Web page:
@Greenflow This is kind of the point though.... as is this.... –  Bart Aug 30 '13 at 13:30
    
Agreed, looks much better. But I am not a native English speaker myself. So something like that does not come easy to me. And as I said, I don't care for most typos. As long as I understand the question I am happy. But things like 'peace' -> 'piece'. Or 'king' -> 'kind' are another level of ugliness for me. And where is the harm in small edits? Maybe the system could be changed in so far that minor edits are possible, but don't give any rewards. –  Greenflow Aug 30 '13 at 13:38
    
@Greenflow The point is that you're asking for a minimum of 3 users to review it for you. Would I have seen your suggestion, then I would have improved upon it with those edits, but still would have rejected yours. If you're going to ask users to review your edits, make them complete. If you can't do that, you might want to hold off on editing until you no longer need the reviews. –  Bart Aug 30 '13 at 13:40
    
That's exactly what I decided to do: Waiting. With my rate, it won't take too much time anyways. :-D –  Greenflow Aug 30 '13 at 13:47

2 Answers 2

If you only improve code indentation, when there are other grammar problems, I consider that as too minor.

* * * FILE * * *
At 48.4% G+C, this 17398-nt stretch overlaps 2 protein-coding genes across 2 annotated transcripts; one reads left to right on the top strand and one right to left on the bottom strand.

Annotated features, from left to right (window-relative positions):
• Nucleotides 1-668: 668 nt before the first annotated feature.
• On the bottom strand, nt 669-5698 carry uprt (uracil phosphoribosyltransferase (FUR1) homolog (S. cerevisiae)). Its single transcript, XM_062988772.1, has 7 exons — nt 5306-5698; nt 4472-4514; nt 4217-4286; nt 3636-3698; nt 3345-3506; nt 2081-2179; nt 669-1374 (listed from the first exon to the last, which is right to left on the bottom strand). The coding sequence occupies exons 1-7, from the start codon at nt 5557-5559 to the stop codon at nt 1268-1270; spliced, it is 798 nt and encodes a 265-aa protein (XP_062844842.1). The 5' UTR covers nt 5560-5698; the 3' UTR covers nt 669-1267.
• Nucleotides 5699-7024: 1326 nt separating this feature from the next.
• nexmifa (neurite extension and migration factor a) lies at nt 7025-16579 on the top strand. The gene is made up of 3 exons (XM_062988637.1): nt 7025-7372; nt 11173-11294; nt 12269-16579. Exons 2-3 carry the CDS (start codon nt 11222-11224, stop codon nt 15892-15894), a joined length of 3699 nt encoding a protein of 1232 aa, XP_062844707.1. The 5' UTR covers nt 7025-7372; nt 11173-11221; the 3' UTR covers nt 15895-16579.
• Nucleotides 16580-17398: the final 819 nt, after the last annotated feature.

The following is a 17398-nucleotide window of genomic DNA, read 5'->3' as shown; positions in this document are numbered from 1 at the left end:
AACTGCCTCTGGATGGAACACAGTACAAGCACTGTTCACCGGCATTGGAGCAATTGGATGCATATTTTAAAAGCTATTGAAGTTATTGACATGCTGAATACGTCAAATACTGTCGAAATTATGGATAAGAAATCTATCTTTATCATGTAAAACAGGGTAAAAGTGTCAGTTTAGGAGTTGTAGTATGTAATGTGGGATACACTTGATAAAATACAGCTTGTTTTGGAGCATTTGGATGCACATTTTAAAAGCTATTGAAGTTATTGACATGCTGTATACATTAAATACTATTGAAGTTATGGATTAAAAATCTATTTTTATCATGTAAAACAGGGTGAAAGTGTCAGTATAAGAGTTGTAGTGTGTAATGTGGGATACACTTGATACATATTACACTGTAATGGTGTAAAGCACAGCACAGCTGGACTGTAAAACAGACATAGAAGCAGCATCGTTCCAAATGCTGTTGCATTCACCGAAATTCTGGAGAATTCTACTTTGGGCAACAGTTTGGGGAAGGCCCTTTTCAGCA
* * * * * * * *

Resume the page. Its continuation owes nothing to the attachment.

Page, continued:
When you fix a iI, but do nothing else, I consider that as too minor.

If you suggest an edit, fix all the issues the post has. When you do, at least I would accept your suggestion.

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A common "too minor" from me is when a suggester sees:

EVeryone, i need hlp plz this code no work:

and "fixes" it to:

Everyone, I need help please this code doesn't work:

Because the real problem with that sentence is that it exists. It needs to be entirely removed.

Similarly if you fix capitalization, but leave unformatted code, format the code but leave enter code here, remove the meta talk (this is my first post, I searched a lot but found nothing, any help will be greatly appreciated) but leave the mis-spellings and poor grammar, or of course fix the spelling while leaving all the meta talk, for all of that I will reject as too minor.

Once you have full edit privileges you can go on a war against i or plz or unformatted code, and ignore other issues in the posts you fix, and the only cost will be that the post gets a little more front-page time than it deserves. But while your edits need to be reviewed, fix everything or leave it alone. This often means taking a bit more "big picture" view of the post than just whether or not words are capitalized.

See also http://meta.stackexchange.com/a/171099/147247 where I assert that edits are accepted not just according to "is the post better now?", which would lead to accepting an edit that changed only one or two things and left eight or ten glaring errors unfixed, but according to "is the post fixed now?" or at least "is the post improved enough to justify a reviewer's time?", which would lead to rejecting the same suggestion.